President Biden recently signed the Omnibus Appropriations Bill for 2023, a whopping $1.7 trillion. These appropriations authorize the hiring of an additional 50,000 federal employees. Almost every day we hear of corporate cutbacks or lay-offs in the private sector including CNN, Amazon, Facebook, Twitter, and The Walt Disney Company to name a few. Bank of America is looking at a hiring freeze and allowing for attrition to shrink its payroll. Many other companies are continually looking at ways to save money and perform efficiently. Maybe the federal government should follow suit.
Republican Representatives have expressed concern about a very large hiring effort by the IRS but very little is said about the rest of the expansive federal civilian workforce. Recent spending packages from the American Rescue Plan, the infrastructure spending bill, and the so-called, Inflation Reduction Act all can add headcount.
We have a new Congress with the House majority going to the Republicans and potential Speaker, Kevin McCarthy. McCarthy has vowed to make spending accountability a priority. He specifically mentions the new appropriations and hiring authority for the IRS. Notwithstanding, why not review other federal agencies?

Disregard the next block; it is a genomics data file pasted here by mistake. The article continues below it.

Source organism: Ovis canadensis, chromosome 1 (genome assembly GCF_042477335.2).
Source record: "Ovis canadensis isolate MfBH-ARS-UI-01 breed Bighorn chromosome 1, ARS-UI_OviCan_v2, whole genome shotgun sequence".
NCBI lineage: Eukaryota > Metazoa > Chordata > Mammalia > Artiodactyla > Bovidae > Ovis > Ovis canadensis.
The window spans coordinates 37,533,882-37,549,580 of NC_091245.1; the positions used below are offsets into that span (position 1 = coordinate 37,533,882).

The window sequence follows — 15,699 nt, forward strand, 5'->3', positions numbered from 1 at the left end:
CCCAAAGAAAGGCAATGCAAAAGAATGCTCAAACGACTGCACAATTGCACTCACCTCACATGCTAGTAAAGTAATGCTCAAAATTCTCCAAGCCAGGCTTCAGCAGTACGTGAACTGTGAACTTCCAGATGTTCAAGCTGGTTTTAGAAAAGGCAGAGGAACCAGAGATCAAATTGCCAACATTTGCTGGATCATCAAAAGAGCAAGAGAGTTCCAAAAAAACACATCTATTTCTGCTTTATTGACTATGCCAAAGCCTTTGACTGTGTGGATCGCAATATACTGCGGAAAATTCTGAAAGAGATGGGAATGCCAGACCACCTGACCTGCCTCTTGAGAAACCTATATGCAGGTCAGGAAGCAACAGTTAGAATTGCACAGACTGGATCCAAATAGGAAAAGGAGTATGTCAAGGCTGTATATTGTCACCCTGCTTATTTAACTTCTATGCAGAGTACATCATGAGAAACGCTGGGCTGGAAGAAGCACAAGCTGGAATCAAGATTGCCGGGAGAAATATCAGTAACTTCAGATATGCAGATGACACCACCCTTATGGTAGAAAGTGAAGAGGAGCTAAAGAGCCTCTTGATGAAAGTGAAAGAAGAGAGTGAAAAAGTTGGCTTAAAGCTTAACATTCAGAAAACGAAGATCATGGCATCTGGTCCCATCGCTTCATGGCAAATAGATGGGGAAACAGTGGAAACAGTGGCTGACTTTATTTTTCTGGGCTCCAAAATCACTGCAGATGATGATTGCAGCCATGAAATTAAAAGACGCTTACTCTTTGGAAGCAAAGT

The Congressional Research Service tries hard to get an accurate count on employees and sets the numbers at 2.6 million civilian employees, plus another 60,000 in the legislative and judicial branches. This does not include the 600,000 postal employees because they are set up to self-finance. Keep in mind that there are hundreds of thousands of contractors working for federal agencies. Many of these are full time employees very similar in tenure and time of employment as federal employees.
According to the most recent data from the US Office of Personnel Management, the average federal employee salary is $110,000 annually. Benefits such as health insurance, retirement annuity and a thrift savings plan, which is equivalent to a 401(k) are standard. A relatively generous annual and sick leave package are also included.
Just like the private sector, much can be done with advancement in technology to hold down costs and indeed, many agencies are incorporating that technology to streamline mundane tasks. Representative McCarthy, should he become Speaker, must expand his review of not only the IRS but to all federal agencies. Not unlike the private sector, the result could be a more efficient and resilient federal workforce.
Steven W. Anderson is retired from the U.S. Department the Interior and is an AMAC Action Delegate in California’s 1st Congressional District.